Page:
Disputed or Occupied Territories –
Who Knows Best?
BBC or James Baker,
Former Secretary Of State?

November 13, 2005

The BBC is right to use the Palestinian term “occupied lands” if it is sure the lands in question belonged to the Palestinian nation. And that the Palestinian nation were the legal owners of these lands in international law.

But how can this be if Arab Palestinian nationhood never existed until very recently? I can recall when Golda Meir protested in the Knesset that she too was a Palestinian. And showed her passport, issued by the Mandatory Authority, to prove it.

In fact, Arab Palestinian nationhood only coalesced some time after the PLO (Palestinian Liberation Army) was created in 1964, during a meeting known as the Palestinian Congress which took place in Lebanon.

The Ottomans ruled Palestine from 1517 to 1917. The British took over till 1948 when Jordan, Syria, Egypt, Lebanon and Iraq attacked the newborn State of Israel, determined to obliterate it.

Israel expelled all the Arab armies in its War of Independence. Except Jordan which conquered the “West Bank”, and Egypt which conquered the Gaza Strip. That situation continued until 1967 when Israel defeated Jordan and Egypt in the Six Days War. They withdrew, leaving Israel in charge.

Why did Jordan not empower the so called “Palestinian nation” to create their own sovereignty during the 19 years it ruled the West Bank? After all Jordan went to war to aid the Arabs living here, not to increase its own territory?

Because a Palestinian nation never existed during those 19 years or before. Ergo it did not and could not have claimed “rights” to that land, since it had none

The same logic applied to Egypt’s Gaza Strip. It never occurred to the indigenous Arabs living there to demand Palestinian sovereignty because the idea of Palestinian nationhood did not exist until later.

And how come when Jordan and Egypt ruled these lands no one referred to them as occupied territories? Or to Egypt and Jordan as occupiers?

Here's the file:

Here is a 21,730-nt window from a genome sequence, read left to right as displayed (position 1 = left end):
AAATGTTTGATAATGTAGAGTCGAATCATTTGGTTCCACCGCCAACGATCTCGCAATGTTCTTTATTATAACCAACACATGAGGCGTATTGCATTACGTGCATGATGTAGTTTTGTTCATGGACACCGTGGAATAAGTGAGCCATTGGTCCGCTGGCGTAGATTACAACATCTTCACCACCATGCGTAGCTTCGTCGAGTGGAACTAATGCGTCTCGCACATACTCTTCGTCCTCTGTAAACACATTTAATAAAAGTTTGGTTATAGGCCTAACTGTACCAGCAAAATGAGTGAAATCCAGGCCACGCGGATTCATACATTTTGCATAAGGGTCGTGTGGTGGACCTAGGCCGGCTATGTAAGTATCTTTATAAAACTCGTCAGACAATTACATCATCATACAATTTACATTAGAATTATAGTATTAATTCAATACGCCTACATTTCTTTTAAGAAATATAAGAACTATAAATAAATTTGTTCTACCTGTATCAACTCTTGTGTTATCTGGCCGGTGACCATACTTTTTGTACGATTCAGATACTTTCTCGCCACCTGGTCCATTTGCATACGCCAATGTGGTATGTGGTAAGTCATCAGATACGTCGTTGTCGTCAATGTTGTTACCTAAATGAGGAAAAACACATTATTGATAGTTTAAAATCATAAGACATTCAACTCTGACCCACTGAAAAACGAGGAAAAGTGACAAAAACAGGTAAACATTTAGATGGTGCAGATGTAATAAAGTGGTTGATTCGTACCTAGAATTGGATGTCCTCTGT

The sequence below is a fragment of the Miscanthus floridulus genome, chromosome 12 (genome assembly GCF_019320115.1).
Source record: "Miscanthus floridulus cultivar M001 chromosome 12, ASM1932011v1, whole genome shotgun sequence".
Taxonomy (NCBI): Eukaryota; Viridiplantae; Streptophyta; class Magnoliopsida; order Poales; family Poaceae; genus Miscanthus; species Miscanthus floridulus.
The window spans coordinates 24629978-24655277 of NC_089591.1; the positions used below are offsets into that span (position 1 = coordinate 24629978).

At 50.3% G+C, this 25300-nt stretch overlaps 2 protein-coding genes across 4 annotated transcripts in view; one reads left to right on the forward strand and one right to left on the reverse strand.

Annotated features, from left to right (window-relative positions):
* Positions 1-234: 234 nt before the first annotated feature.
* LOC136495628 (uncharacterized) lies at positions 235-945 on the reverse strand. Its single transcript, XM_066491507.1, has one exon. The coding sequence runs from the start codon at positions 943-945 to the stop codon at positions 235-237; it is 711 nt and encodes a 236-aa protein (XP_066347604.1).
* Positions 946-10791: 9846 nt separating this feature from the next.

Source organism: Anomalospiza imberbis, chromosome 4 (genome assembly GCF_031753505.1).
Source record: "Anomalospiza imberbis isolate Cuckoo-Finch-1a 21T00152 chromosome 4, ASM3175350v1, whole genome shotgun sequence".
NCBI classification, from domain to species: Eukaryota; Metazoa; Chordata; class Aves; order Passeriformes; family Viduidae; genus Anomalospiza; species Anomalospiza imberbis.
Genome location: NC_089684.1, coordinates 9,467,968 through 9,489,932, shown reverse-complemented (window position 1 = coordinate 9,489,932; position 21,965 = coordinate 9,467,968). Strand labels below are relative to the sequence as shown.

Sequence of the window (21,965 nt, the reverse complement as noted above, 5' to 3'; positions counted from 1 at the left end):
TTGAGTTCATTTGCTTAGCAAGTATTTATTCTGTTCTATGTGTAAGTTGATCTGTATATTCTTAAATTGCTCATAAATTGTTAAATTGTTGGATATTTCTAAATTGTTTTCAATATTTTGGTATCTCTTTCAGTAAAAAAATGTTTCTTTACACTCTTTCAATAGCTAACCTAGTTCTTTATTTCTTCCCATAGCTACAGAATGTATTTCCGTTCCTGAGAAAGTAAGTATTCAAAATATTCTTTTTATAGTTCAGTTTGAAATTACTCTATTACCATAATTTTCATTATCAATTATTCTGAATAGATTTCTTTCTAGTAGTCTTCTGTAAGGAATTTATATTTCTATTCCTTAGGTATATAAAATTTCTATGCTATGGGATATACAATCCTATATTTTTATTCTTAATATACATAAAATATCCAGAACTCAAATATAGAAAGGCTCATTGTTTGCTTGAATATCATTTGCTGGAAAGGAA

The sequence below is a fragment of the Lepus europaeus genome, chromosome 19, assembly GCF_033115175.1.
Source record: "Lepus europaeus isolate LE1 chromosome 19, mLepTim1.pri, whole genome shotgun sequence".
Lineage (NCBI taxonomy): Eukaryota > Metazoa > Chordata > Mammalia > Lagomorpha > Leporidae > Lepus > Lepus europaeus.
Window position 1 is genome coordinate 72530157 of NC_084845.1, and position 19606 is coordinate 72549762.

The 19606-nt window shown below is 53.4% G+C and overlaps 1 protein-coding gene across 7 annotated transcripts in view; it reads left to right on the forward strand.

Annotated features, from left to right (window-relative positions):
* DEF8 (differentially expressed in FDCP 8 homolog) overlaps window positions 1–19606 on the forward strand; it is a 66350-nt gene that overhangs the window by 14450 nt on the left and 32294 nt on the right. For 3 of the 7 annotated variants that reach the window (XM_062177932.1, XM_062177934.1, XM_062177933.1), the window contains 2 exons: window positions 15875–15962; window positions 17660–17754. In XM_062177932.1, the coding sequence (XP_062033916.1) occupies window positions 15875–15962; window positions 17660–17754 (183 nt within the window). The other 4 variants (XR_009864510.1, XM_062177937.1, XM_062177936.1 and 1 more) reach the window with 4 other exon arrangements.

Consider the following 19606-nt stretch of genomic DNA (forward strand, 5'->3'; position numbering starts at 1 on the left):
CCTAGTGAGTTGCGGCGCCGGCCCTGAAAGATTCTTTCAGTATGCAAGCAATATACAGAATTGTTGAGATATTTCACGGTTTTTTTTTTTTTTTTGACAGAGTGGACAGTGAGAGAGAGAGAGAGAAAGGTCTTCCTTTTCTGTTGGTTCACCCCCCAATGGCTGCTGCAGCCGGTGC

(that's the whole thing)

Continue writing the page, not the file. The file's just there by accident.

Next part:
But after Israel’s victory, the territories were magically transformed by the Arabs (by an obvious but very successful public relations ploy!) into “occupied” lands. And Israel into “occupiers”.

The BBC, among others, decided to accept this ploy. But that’s all it was – a clever PR ploy. A stratagem, not international law.

The Palestinians will continue to refer to the areas as “occupied” for it has served them well. But the BBC and other media have no right to use ‘occupied’ as God’s truth. It was never more than a claim. It was wishfuil thinking, not historical fact.

If it is also the BBC’s intention to relay Israel’s truth, it must, correctly, use the term disputed territory. It certainly must not imply, as it has deliberately done, that “occupied” is Israel’s truth.

It will interest you to know that James Baker, former US Secretary of State, who was not the best friend of the Jewish state, supported the disputed territories position.

I quote the following from THE MYTH OF “OCCUPIED” TERRITORIES by Boris Shusteff, courtesy of Google:

“Mr. Baker categorically rejected the mislabeling of these lands. This happened at the Middle East Insight Symposium in Washington on May 4, 1998.”

“Hoda Tawfik, from the newspaper Al Ahram asked him, “What do you think is right? That these are occupied Arab territories and not disputed territories?”

“Baker replied, “They´re clearly disputed territories. That´s what Resolutions 242 and 338 are all about. They are clearly disputed territories.”

“Disputed” territories cannot become “occupied” territories with the wave of a hand.

Final disposition of these disputed lands will be settled, as required by the relevant United Nations’ Resolutions, in the peace plan to be agreed between the two disputants.

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